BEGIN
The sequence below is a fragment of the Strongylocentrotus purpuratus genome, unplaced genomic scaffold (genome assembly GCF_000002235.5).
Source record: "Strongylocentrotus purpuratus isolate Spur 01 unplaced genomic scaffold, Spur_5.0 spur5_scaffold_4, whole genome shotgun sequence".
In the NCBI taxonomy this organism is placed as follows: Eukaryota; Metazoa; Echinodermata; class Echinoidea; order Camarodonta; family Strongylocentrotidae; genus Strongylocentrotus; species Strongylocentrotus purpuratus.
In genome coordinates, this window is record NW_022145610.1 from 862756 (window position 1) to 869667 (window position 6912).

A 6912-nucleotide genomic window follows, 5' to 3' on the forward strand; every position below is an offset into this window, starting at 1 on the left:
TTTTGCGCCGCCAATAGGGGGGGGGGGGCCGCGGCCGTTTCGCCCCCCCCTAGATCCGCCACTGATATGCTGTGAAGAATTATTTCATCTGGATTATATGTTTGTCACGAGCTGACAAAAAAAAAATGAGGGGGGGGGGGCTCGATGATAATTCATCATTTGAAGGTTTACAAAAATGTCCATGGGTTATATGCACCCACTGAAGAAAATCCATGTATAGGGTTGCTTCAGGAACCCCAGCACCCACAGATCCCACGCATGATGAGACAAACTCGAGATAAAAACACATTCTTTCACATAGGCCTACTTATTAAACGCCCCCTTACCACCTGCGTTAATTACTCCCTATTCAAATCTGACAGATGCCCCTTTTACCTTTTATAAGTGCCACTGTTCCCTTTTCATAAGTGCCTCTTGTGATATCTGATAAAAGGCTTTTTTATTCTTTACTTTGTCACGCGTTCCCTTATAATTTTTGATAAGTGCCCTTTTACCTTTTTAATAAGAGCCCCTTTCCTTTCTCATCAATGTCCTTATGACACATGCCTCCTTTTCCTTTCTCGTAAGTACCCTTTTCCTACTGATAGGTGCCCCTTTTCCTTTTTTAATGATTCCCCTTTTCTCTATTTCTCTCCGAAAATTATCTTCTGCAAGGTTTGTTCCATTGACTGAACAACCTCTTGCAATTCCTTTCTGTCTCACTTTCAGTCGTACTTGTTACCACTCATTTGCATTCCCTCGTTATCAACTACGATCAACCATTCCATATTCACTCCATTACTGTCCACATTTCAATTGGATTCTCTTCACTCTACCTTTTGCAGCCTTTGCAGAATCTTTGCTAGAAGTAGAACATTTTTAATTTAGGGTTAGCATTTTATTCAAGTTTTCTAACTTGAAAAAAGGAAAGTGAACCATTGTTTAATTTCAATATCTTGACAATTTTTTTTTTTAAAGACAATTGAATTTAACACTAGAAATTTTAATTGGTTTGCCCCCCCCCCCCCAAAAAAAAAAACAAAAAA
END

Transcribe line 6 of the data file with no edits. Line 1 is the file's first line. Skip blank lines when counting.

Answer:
TTTTGCGCCGCCAATAGGGGGGGGGGGGCCGCGGCCGTTTCGCCCCCCCCTAGATCCGCCACTGATATGCTGTGAAGAATTATTTCATCTGGATTATATGTTTGTCACGAGCTGACAAAAAAAAAATGAGGGGGGGGGGGCTCGATGATAATTCATCATTTGAAGGTTTACAAAAATGTCCATGGGTTATATGCACCCACTGAAGAAAATCCATGTATAGGGTTGCTTCAGGAACCCCAGCACCCACAGATCCCACGCATGATGAGACAAACTCGAGATAAAAACACATTCTTTCACATAGGCCTACTTATTAAACGCCCCCTTACCACCTGCGTTAATTACTCCCTATTCAAATCTGACAGATGCCCCTTTTACCTTTTATAAGTGCCACTGTTCCCTTTTCATAAGTGCCTCTTGTGATATCTGATAAAAGGCTTTTTTATTCTTTACTTTGTCACGCGTTCCCTTATAATTTTTGATAAGTGCCCTTTTACCTTTTTAATAAGAGCCCCTTTCCTTTCTCATCAATGTCCTTATGACACATGCCTCCTTTTCCTTTCTCGTAAGTACCCTTTTCCTACTGATAGGTGCCCCTTTTCCTTTTTTAATGATTCCCCTTTTCTCTATTTCTCTCCGAAAATTATCTTCTGCAAGGTTTGTTCCATTGACTGAACAACCTCTTGCAATTCCTTTCTGTCTCACTTTCAGTCGTACTTGTTACCACTCATTTGCATTCCCTCGTTATCAACTACGATCAACCATTCCATATTCACTCCATTACTGTCCACATTTCAATTGGATTCTCTTCACTCTACCTTTTGCAGCCTTTGCAGAATCTTTGCTAGAAGTAGAACATTTTTAATTTAGGGTTAGCATTTTATTCAAGTTTTCTAACTTGAAAAAAGGAAAGTGAACCATTGTTTAATTTCAATATCTTGACAATTTTTTTTTTTAAAGACAATTGAATTTAACACTAGAAATTTTAATTGGTTTGCCCCCCCCCCCCCAAAAAAAAAAACAAAAAA